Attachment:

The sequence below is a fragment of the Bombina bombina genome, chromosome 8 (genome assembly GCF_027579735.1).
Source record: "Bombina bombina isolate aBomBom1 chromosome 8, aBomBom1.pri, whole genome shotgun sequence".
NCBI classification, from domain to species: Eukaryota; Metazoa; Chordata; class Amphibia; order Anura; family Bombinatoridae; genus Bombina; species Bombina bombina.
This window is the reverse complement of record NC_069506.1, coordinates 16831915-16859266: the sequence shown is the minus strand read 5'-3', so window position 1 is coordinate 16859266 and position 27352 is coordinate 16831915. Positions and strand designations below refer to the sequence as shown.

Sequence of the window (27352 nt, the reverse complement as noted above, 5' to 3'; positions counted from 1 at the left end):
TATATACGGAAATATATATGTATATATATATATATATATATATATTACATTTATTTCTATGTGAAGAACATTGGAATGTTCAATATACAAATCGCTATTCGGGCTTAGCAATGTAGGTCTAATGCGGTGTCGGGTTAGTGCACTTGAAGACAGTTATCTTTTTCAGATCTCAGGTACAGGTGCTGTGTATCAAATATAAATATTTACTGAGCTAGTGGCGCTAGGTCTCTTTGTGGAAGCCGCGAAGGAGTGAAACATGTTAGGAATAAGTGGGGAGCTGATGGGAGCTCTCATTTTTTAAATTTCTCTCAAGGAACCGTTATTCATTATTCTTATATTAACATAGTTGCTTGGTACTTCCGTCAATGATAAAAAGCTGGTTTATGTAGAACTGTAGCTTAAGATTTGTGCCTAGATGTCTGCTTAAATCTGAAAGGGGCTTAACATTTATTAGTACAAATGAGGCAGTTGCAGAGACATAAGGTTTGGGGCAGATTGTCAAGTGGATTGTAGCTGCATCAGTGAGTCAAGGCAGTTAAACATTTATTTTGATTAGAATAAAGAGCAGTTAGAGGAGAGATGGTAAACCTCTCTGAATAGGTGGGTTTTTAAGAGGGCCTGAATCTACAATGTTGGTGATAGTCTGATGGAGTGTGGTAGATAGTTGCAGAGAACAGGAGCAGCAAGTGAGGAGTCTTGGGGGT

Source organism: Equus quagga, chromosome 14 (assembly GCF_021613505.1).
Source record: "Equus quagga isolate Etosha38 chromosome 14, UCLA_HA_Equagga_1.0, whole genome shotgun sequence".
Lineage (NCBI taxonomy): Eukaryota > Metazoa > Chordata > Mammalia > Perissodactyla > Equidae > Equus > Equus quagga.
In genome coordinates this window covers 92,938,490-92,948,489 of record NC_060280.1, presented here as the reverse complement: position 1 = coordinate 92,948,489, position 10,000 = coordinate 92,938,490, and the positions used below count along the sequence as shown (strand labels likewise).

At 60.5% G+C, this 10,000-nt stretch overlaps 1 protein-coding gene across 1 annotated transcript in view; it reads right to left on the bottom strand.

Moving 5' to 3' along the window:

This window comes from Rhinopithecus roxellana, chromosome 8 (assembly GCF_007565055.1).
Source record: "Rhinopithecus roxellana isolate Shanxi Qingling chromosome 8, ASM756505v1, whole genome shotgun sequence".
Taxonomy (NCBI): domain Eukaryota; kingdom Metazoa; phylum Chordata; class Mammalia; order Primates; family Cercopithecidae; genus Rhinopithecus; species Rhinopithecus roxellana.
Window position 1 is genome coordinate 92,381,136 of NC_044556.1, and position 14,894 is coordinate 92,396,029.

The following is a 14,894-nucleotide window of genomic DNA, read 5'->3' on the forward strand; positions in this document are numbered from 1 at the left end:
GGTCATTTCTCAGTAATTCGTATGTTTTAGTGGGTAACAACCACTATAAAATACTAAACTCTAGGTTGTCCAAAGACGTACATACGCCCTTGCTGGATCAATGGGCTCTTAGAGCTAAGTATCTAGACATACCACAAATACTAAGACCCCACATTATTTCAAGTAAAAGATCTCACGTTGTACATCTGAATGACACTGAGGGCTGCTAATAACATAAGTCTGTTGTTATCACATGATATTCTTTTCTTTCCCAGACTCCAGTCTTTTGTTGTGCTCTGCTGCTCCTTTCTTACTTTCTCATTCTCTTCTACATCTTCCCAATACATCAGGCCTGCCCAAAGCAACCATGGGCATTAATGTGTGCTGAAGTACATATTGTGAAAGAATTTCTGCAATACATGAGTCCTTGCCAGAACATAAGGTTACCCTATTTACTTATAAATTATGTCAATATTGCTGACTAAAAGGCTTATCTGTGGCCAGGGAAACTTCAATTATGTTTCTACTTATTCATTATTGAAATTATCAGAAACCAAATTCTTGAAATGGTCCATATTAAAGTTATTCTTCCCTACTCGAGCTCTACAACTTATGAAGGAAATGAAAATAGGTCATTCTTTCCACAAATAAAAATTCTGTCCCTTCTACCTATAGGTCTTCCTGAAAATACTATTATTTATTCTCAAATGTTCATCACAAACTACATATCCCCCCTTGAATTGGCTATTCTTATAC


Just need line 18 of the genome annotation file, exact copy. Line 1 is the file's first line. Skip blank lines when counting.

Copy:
GGTCATTTCTCAGTAATTCGTATGTTTTAGTGGGTAACAACCACTATAAAATACTAAACTCTAGGTTGTCCAAAGACGTACATACGCCCTTGCTGGATCAATGGGCTCTTAGAGCTAAGTATCTAGACATACCACAAATACTAAGACCCCACATTATTTCAAGTAAAAGATCTCACGTTGTACATCTGAATGACACTGAGGGCTGCTAATAACATAAGTCTGTTGTTATCACATGATATTCTTTTCTTTCCCAGACTCCAGTCTTTTGTTGTGCTCTGCTGCTCCTTTCTTACTTTCTCATTCTCTTCTACATCTTCCCAATACATCAGGCCTGCCCAAAGCAACCATGGGCATTAATGTGTGCTGAAGTACATATTGTGAAAGAATTTCTGCAATACATGAGTCCTTGCCAGAACATAAGGTTACCCTATTTACTTATAAATTATGTCAATATTGCTGACTAAAAGGCTTATCTGTGGCCAGGGAAACTTCAATTATGTTTCTACTTATTCATTATTGAAATTATCAGAAACCAAATTCTTGAAATGGTCCATATTAAAGTTATTCTTCCCTACTCGAGCTCTACAACTTATGAAGGAAATGAAAATAGGTCATTCTTTCCACAAATAAAAATTCTGTCCCTTCTACCTATAGGTCTTCCTGAAAATACTATTATTTATTCTCAAATGTTCATCACAAACTACATATCCCCCCTTGAATTGGCTATTCTTATAC